Great Canadian Parks / Québec

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The Parks / Québec / Saguenay-St. Lawrence National Park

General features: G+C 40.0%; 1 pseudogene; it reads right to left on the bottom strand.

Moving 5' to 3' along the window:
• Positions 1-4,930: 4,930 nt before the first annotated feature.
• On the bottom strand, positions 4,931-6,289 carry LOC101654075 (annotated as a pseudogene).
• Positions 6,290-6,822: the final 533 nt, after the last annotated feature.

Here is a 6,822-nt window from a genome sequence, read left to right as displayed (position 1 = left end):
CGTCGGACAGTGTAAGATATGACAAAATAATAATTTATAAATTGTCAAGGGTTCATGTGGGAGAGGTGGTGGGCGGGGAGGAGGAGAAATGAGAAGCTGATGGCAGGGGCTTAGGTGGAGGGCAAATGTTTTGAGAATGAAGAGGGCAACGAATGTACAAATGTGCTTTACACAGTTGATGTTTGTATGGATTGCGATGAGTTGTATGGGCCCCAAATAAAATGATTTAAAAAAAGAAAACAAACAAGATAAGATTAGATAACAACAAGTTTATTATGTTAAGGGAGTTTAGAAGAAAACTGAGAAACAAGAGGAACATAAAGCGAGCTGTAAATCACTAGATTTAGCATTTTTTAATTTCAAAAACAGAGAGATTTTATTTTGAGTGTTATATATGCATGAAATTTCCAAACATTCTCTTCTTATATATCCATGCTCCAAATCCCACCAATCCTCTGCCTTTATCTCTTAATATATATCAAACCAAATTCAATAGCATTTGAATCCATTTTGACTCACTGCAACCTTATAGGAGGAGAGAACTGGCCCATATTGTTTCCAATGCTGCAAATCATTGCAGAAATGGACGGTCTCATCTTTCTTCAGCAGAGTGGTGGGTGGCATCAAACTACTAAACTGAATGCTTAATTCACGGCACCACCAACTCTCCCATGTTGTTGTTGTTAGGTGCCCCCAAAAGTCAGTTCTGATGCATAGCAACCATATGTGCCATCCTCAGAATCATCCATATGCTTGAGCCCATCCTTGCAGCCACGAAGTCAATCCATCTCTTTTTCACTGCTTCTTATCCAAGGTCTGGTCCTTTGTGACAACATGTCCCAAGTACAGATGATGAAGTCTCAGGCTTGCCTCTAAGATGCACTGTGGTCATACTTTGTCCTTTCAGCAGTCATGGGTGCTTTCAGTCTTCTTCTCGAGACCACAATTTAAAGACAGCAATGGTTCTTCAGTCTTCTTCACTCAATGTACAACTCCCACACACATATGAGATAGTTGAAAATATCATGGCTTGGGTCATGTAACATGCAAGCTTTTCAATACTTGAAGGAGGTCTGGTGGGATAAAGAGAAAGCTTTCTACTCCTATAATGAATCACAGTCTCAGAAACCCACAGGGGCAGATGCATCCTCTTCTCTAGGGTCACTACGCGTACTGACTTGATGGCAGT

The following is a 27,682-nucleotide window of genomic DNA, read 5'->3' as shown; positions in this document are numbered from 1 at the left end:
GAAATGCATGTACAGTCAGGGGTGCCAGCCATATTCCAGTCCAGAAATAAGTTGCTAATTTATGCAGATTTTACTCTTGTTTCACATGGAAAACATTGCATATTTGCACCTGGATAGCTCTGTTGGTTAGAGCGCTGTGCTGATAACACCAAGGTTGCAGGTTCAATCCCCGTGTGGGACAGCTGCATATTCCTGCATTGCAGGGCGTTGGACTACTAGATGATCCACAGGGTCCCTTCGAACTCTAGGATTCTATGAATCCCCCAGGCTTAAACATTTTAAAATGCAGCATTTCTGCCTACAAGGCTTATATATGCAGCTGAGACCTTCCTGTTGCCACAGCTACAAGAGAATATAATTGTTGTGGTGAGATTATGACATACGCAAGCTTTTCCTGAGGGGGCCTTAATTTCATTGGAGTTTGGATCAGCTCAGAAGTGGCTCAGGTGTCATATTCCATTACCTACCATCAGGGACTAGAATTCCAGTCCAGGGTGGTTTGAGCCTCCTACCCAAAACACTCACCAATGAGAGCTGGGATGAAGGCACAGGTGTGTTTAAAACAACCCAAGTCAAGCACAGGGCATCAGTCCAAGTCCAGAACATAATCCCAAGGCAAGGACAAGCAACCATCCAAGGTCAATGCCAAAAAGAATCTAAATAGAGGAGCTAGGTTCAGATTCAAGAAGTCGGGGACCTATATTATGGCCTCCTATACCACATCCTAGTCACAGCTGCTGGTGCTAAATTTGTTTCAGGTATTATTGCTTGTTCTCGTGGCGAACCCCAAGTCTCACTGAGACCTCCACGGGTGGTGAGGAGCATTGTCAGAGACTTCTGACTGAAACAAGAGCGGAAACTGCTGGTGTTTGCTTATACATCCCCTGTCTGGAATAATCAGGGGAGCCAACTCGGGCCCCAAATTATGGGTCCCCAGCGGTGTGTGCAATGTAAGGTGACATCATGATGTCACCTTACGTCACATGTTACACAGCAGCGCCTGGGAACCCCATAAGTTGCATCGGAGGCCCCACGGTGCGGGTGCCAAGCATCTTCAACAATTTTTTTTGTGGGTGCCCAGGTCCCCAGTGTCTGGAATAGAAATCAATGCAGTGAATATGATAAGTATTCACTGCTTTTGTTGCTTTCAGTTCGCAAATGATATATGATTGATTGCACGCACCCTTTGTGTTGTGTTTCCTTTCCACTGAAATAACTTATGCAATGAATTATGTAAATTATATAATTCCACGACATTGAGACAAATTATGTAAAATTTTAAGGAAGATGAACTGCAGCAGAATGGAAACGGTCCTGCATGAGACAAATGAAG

Beluga whales, rated "in danger of extinction", inhabit the estuary full time, congregating in the upper estuary and the fjord as far as Saint Fulgence during summer and autumn, and moving downstream to the lower estuary and the Gulf of St. Lawrence during winter. Harbour porpoises, another endangered species, minke whales, fin whales and blue whales all visit the park regularly and can be seen from points along the shoreline such as Pointe de lÆIslet. Rare sightings of humpback whales, sperm whales and white dolphins have been made from the parkÆs rocky shores. The park also protects staging areas for the small populations of harbour seal, harp seal and grey seal. Much of the food supply for the larger mammals can be divided into three major classifications of plant and animal organisms: plankton, such as sea grass and some crustaceans living in suspension; benthos, such as soft-shelled clams, mussels, sponges and starfish, found living along the riverbottom; and nekton “ mostly fish - that move actively throughout the water. Atlantic cod, red fish, and Greenland halibut are found in the deeper parts of both rivers. Smelt, herring, and capelin inhabit the entire estuary. The Atlantic salmon and brook trout are migratory fish and stickleback, flounder, eel and shad arrive in the intertidal zone only at high tide.

 

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